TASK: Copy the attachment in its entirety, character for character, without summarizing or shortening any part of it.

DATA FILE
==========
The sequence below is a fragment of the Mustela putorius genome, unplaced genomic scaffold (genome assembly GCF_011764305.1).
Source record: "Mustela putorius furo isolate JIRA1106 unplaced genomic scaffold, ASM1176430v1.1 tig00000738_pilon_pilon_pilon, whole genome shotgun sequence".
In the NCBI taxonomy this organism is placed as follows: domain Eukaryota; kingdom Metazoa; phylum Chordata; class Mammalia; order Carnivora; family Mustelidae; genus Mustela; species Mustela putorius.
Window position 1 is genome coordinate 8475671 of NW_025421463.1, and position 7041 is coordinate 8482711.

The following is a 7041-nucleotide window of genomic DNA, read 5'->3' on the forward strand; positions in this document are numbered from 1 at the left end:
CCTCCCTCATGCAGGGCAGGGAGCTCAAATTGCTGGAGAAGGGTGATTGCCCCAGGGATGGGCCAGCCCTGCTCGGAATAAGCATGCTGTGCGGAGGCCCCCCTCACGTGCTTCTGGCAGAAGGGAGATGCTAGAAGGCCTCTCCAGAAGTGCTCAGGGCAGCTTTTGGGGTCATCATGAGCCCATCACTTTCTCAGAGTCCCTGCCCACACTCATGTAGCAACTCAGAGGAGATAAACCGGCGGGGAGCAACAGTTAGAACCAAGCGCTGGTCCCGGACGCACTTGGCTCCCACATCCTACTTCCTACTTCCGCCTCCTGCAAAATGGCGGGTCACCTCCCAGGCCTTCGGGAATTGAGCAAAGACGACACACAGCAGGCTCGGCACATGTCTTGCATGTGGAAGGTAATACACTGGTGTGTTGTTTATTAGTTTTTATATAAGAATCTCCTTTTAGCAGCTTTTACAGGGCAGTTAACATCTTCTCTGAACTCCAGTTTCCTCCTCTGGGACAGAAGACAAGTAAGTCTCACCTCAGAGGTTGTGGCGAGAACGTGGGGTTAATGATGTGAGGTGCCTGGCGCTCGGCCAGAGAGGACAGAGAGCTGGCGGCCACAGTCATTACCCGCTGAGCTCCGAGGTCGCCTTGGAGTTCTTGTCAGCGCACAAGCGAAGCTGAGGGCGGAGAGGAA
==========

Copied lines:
The sequence below is a fragment of the Mustela putorius genome, unplaced genomic scaffold (genome assembly GCF_011764305.1).
Source record: "Mustela putorius furo isolate JIRA1106 unplaced genomic scaffold, ASM1176430v1.1 tig00000738_pilon_pilon_pilon, whole genome shotgun sequence".
In the NCBI taxonomy this organism is placed as follows: domain Eukaryota; kingdom Metazoa; phylum Chordata; class Mammalia; order Carnivora; family Mustelidae; genus Mustela; species Mustela putorius.
Window position 1 is genome coordinate 8475671 of NW_025421463.1, and position 7041 is coordinate 8482711.

The following is a 7041-nucleotide window of genomic DNA, read 5'->3' on the forward strand; positions in this document are numbered from 1 at the left end:
CCTCCCTCATGCAGGGCAGGGAGCTCAAATTGCTGGAGAAGGGTGATTGCCCCAGGGATGGGCCAGCCCTGCTCGGAATAAGCATGCTGTGCGGAGGCCCCCCTCACGTGCTTCTGGCAGAAGGGAGATGCTAGAAGGCCTCTCCAGAAGTGCTCAGGGCAGCTTTTGGGGTCATCATGAGCCCATCACTTTCTCAGAGTCCCTGCCCACACTCATGTAGCAACTCAGAGGAGATAAACCGGCGGGGAGCAACAGTTAGAACCAAGCGCTGGTCCCGGACGCACTTGGCTCCCACATCCTACTTCCTACTTCCGCCTCCTGCAAAATGGCGGGTCACCTCCCAGGCCTTCGGGAATTGAGCAAAGACGACACACAGCAGGCTCGGCACATGTCTTGCATGTGGAAGGTAATACACTGGTGTGTTGTTTATTAGTTTTTATATAAGAATCTCCTTTTAGCAGCTTTTACAGGGCAGTTAACATCTTCTCTGAACTCCAGTTTCCTCCTCTGGGACAGAAGACAAGTAAGTCTCACCTCAGAGGTTGTGGCGAGAACGTGGGGTTAATGATGTGAGGTGCCTGGCGCTCGGCCAGAGAGGACAGAGAGCTGGCGGCCACAGTCATTACCCGCTGAGCTCCGAGGTCGCCTTGGAGTTCTTGTCAGCGCACAAGCGAAGCTGAGGGCGGAGAGGAA